Downtown housing expands, some affordable housing planned
The Oklahoman's Steve Lackmeyer took questions from readers during Friday's OKC Central Live Chat. You can join Steve's Q&As on Fridays at 9:30 a.m. and submit your questions about the happenings in and around downtown Oklahoma City. Here is an edited transcript:
I keep seeing more and more condos/housing being built in and around the downtown area. Just curious, how they are going to fill all of them? The rent is way out of my price range and I make pretty good money. I know quite a few people who find it intriguing to live in these areas but find a 15-minute drive from the burbs is far cheaper.
Affordable housing is coming, but it will be tied to income. We've seen some leveling out with rent with the influx of new projects. I suspect that will continue. We saw a glut a couple of years ago with the opening of the Steelyard, Mosaic, Lift and Metropolitan, but that supply has since been absorbed and occupancy is back up to 90 percent or better in many of the downtown apartment properties.
The new hotel proposed by the Pivot Project on 11th and Hudson looks pretty interesting but it looks to me like, except for the 12 or so spaces behind the Hudson Street Market, there isn't any parking. If they own the property where the former tiny Asian restaurant you liked sits, do you think that will be a car lot? Between the hotel, the market and Elk Valley and no parking on the north side of 11th, that will be a pretty heavily peopled area.
David Wanzer with the Pivot Project told me they are working out arrangements with nearby property owners and will also be using valet parking for the hotel. Keep in mind this project is adjacent to the streetcar and expectations about parking are changing especially in areas with high walkability like Midtown.
You have mentioned previously that private funds went into the Downtown Quiet Zone along the BNSF Railway. Where did these funds come from? Could they also be used to fund extension of the Quiet Zone to include North OKC, also perhaps Southeast OKC? Also, might the communities of Nichols Hills, The Village, and perhaps Moore provide some funding, since these improvements would benefit their residents, too?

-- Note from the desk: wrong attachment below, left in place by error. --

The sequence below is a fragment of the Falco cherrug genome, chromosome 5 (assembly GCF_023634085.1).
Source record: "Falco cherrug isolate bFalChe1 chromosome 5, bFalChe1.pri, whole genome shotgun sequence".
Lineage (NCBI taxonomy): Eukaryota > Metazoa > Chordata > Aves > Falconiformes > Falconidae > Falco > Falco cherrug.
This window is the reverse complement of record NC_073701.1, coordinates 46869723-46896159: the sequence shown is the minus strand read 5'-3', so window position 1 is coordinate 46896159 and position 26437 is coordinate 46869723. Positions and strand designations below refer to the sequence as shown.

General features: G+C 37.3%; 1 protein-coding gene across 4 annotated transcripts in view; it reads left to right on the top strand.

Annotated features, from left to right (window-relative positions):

The private funds were donated by downtown property and business owners, so this model would not work for these other areas of town. I do believe the new incoming city council members may show an interest in adding some money for quiet zones in the Britton to Hefner area as well as in southeast Oklahoma City. The BNSF doesn't really run in The Village.
When will we see movement on the OnCue construction coming to Western/Classen? I'm in favor of it. I understand the critics, but we have no other full service station this close to downtown to include gas, hot bar, variety of foods beyond sugar snacks. We should be in support of someone coming to town and providing this service. No one else has thus far, so let's support OnCue.
They have not provided a timetable yet, but they indicated they are eager to get started. They will need to spend some time on doing site reports, setting up infrastructure and drainage, and also working with the city on improvements to the street intersection at NW 13. They also will need to move the two historic homes as promised.
Given the parcel make up of the "Grassy Knoll" site including parcels already under Bomasada control — what are the odds that both the Rose Rock and Bomasada project came to fruition if OCURA awarded their site to the Rose Rock proposal that makes better use of the Broadway/EKG frontage?
Look closely at the Rose Rock proposal. A lot of it is structured parking. Don't get caught up in the fact that Rose Rock presented renderings and Bomasada took the unusual step of not doing so.
The question is, which project brings the most density, people and activity to the property at NW 4 and E.K. Gaylord Ave. I doubt the apartments happen just on the private half of the block. The Rose Rock proposal leaves half of the block at a disadvantage to ever be developed. That's a question they will be expected to answer.